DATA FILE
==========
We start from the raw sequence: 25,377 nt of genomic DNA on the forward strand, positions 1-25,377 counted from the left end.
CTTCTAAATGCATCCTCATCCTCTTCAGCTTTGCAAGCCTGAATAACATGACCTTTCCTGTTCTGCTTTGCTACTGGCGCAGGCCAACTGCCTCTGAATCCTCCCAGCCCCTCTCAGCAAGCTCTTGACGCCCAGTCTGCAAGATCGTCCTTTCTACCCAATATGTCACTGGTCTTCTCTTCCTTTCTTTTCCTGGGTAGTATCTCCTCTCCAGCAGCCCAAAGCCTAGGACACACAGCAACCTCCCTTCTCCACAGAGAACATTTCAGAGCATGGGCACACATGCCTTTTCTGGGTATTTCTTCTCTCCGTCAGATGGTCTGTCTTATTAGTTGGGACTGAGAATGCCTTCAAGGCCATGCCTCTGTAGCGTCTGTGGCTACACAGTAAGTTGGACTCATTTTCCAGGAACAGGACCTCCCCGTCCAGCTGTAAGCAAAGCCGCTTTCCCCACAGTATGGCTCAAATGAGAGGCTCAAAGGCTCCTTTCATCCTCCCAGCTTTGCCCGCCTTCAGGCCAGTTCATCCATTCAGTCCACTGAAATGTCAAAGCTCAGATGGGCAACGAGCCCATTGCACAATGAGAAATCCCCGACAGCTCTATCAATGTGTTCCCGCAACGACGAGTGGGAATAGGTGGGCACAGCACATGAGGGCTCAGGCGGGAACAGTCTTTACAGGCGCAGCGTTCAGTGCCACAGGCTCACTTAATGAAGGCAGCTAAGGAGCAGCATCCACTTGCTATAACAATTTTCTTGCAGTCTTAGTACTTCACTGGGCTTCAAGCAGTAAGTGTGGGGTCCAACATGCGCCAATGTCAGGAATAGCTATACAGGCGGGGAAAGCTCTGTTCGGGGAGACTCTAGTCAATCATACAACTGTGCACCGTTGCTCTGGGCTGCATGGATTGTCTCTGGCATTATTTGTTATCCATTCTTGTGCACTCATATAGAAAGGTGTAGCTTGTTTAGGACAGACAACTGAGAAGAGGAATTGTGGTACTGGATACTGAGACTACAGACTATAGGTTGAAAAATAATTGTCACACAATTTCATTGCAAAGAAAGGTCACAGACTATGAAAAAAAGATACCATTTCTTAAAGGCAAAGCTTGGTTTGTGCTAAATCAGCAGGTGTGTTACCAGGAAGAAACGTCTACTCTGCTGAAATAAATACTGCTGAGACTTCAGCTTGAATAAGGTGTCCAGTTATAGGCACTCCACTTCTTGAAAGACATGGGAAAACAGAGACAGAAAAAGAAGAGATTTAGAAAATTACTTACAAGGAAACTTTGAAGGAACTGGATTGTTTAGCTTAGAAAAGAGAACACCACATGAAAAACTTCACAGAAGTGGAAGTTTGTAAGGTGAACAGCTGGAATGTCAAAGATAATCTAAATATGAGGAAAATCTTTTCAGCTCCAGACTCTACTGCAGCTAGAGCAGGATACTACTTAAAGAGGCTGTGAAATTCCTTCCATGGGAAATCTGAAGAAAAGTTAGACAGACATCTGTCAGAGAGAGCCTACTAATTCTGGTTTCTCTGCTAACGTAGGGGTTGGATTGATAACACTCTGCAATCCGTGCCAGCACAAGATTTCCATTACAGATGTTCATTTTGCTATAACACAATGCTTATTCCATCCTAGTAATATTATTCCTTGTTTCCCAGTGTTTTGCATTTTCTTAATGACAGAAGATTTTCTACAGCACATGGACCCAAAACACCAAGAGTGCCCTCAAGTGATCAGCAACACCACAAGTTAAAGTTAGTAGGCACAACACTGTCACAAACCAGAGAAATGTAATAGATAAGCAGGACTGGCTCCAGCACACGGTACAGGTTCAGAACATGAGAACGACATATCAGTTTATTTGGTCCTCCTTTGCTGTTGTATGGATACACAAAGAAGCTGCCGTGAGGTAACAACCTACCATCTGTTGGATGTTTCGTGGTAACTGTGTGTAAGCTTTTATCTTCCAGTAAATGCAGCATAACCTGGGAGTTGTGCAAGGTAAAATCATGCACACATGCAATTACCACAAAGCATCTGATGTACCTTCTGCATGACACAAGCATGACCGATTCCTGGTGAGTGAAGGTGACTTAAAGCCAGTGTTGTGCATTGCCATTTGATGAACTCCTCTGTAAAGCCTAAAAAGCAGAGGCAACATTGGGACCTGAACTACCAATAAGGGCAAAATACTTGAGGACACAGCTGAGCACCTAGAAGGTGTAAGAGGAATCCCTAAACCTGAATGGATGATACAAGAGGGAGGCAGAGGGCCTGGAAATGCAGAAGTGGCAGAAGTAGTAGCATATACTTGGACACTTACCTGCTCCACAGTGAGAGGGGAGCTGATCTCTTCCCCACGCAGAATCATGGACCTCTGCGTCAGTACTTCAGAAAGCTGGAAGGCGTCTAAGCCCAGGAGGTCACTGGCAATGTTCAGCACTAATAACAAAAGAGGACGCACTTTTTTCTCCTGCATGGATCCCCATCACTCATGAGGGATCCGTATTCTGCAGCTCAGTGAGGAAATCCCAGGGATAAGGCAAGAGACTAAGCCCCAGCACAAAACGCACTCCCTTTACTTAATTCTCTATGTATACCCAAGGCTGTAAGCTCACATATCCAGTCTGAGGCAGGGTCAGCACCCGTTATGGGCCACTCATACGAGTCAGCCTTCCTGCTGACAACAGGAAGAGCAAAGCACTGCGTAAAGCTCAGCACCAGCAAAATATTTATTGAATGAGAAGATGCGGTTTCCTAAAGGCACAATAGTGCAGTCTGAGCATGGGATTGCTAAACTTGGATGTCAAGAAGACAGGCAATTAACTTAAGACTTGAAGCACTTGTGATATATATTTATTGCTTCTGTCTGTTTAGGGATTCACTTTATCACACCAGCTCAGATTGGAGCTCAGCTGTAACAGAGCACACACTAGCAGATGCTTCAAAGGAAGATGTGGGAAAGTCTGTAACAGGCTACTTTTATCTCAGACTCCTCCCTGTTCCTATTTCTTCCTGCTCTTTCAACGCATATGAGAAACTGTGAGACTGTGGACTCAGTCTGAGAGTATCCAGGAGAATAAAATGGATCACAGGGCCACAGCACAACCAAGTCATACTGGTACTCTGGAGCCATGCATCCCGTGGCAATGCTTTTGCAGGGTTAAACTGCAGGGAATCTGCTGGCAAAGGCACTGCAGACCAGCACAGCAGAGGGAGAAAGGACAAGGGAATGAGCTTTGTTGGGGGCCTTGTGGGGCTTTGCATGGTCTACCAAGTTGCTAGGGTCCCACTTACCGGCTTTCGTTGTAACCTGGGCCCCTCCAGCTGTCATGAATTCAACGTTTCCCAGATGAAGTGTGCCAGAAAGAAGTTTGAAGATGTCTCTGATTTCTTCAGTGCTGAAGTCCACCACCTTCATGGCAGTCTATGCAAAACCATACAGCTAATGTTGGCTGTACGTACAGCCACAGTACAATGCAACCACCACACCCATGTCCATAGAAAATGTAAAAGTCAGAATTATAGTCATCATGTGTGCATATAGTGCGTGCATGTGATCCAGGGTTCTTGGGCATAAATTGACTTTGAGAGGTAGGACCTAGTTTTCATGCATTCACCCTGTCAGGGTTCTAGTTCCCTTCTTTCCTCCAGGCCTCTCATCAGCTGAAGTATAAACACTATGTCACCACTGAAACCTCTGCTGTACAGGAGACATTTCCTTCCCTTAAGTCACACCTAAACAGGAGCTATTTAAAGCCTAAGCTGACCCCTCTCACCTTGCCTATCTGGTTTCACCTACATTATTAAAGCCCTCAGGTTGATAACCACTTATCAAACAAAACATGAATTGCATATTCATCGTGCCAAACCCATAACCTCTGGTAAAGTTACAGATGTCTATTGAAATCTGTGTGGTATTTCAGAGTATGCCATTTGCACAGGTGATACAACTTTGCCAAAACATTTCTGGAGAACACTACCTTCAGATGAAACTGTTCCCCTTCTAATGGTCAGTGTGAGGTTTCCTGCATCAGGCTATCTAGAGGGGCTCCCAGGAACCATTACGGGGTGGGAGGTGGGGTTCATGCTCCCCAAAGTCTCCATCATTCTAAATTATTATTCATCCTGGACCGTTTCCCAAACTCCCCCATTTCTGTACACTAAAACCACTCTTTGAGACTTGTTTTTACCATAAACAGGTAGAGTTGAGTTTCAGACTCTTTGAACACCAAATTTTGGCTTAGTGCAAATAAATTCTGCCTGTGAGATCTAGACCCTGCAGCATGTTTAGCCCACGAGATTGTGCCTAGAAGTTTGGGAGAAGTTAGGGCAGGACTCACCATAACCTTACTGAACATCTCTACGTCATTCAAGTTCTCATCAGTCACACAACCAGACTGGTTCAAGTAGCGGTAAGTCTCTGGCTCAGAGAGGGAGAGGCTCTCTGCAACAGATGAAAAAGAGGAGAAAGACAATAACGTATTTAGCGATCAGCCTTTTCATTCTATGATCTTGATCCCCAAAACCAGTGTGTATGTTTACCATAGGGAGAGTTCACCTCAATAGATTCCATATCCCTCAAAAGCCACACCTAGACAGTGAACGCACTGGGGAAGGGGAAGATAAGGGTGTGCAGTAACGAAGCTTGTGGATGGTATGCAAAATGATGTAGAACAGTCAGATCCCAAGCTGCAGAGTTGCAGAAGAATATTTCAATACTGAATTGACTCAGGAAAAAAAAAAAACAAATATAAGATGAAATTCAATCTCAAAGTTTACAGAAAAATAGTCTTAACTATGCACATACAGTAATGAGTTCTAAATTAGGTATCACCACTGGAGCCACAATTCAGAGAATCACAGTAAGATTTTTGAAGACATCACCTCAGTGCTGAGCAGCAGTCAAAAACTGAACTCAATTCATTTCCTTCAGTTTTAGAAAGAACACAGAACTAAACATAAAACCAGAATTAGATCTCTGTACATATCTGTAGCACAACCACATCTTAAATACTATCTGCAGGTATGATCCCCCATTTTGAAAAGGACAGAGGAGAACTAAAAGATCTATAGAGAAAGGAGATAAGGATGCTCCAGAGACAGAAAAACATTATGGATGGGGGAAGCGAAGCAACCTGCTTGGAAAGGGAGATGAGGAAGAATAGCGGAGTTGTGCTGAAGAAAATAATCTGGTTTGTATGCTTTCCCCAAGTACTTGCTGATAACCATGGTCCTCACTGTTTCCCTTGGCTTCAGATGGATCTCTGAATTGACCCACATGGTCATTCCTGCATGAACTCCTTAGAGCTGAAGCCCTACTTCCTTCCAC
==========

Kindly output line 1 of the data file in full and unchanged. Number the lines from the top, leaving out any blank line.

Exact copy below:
We start from the raw sequence: 25,377 nt of genomic DNA on the forward strand, positions 1-25,377 counted from the left end.